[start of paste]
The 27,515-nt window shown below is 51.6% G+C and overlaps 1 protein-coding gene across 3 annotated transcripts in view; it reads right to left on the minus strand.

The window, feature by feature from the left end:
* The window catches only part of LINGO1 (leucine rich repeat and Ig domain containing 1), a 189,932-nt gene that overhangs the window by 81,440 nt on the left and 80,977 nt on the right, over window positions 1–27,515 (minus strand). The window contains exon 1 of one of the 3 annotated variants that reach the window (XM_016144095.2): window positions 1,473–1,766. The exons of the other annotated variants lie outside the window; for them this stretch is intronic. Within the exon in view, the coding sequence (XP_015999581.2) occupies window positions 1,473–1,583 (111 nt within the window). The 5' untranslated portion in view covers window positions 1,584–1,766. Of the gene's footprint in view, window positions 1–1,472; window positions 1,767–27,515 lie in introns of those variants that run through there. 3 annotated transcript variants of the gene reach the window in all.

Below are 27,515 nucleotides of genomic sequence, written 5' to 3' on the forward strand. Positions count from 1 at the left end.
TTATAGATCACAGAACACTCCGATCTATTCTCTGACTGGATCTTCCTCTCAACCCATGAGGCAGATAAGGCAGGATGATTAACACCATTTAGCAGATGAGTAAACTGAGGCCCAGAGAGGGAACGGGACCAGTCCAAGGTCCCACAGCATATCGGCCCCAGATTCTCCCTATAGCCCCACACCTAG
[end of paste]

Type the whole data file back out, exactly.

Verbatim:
The 27,515-nt window shown below is 51.6% G+C and overlaps 1 protein-coding gene across 3 annotated transcripts in view; it reads right to left on the minus strand.

The window, feature by feature from the left end:
* The window catches only part of LINGO1 (leucine rich repeat and Ig domain containing 1), a 189,932-nt gene that overhangs the window by 81,440 nt on the left and 80,977 nt on the right, over window positions 1–27,515 (minus strand). The window contains exon 1 of one of the 3 annotated variants that reach the window (XM_016144095.2): window positions 1,473–1,766. The exons of the other annotated variants lie outside the window; for them this stretch is intronic. Within the exon in view, the coding sequence (XP_015999581.2) occupies window positions 1,473–1,583 (111 nt within the window). The 5' untranslated portion in view covers window positions 1,584–1,766. Of the gene's footprint in view, window positions 1–1,472; window positions 1,767–27,515 lie in introns of those variants that run through there. 3 annotated transcript variants of the gene reach the window in all.

Below are 27,515 nucleotides of genomic sequence, written 5' to 3' on the forward strand. Positions count from 1 at the left end.
TTATAGATCACAGAACACTCCGATCTATTCTCTGACTGGATCTTCCTCTCAACCCATGAGGCAGATAAGGCAGGATGATTAACACCATTTAGCAGATGAGTAAACTGAGGCCCAGAGAGGGAACGGGACCAGTCCAAGGTCCCACAGCATATCGGCCCCAGATTCTCCCTATAGCCCCACACCTAG